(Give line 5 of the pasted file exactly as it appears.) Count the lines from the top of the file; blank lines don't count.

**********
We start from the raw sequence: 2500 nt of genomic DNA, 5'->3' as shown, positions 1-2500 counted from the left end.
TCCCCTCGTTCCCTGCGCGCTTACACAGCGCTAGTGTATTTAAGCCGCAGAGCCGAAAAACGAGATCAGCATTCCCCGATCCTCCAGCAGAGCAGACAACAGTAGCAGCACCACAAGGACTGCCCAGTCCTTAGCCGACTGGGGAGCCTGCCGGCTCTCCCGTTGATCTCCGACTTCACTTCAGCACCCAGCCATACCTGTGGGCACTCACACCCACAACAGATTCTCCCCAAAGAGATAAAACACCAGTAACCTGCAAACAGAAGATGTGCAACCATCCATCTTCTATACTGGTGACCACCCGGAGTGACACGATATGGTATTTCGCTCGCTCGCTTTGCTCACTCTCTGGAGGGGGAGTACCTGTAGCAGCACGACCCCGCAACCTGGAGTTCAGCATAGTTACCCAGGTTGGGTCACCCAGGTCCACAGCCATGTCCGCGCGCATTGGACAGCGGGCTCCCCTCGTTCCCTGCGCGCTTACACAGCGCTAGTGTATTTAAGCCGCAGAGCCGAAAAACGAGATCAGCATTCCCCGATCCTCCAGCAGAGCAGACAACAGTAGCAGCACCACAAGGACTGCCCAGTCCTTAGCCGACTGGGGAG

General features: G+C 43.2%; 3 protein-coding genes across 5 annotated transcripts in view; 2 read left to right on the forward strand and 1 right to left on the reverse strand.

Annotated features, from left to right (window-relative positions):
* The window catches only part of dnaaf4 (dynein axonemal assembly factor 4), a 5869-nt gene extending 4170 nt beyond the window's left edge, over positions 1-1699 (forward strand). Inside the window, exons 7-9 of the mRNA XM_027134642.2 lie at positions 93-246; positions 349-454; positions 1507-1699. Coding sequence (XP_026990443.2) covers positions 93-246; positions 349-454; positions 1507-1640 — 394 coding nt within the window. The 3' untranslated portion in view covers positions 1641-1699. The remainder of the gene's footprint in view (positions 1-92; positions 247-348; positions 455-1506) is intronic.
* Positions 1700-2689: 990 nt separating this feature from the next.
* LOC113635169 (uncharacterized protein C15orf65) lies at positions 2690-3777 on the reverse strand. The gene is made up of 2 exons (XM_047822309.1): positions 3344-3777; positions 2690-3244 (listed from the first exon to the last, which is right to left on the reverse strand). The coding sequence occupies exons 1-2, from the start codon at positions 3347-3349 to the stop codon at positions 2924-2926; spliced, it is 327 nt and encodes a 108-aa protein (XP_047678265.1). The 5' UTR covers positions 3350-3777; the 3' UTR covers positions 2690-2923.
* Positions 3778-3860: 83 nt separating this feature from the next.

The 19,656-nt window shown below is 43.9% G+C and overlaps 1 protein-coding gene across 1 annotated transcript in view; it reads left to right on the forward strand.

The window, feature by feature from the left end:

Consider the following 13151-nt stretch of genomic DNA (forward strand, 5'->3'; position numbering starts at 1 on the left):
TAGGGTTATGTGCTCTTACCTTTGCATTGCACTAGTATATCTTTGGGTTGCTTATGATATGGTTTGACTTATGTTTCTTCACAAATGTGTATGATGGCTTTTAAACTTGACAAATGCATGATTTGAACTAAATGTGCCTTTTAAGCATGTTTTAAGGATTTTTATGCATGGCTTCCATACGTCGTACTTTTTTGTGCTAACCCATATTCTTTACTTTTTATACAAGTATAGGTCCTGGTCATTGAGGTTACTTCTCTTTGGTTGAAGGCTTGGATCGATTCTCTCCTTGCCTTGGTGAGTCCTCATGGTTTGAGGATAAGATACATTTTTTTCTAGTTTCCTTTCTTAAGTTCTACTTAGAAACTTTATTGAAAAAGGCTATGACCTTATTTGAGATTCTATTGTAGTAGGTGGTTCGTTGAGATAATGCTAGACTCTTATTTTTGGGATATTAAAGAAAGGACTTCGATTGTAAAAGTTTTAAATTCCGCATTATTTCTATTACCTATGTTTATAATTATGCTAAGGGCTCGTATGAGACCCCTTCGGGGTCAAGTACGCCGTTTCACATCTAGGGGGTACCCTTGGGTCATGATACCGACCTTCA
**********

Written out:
* The window catches only part of dnaaf4 (dynein axonemal assembly factor 4), a 5869-nt gene extending 4170 nt beyond the window's left edge, over positions 1-1699 (forward strand). Inside the window, exons 7-9 of the mRNA XM_027134642.2 lie at positions 93-246; positions 349-454; positions 1507-1699. Coding sequence (XP_026990443.2) covers positions 93-246; positions 349-454; positions 1507-1640 — 394 coding nt within the window. The 3' untranslated portion in view covers positions 1641-1699. The remainder of the gene's footprint in view (positions 1-92; positions 247-348; positions 455-1506) is intronic.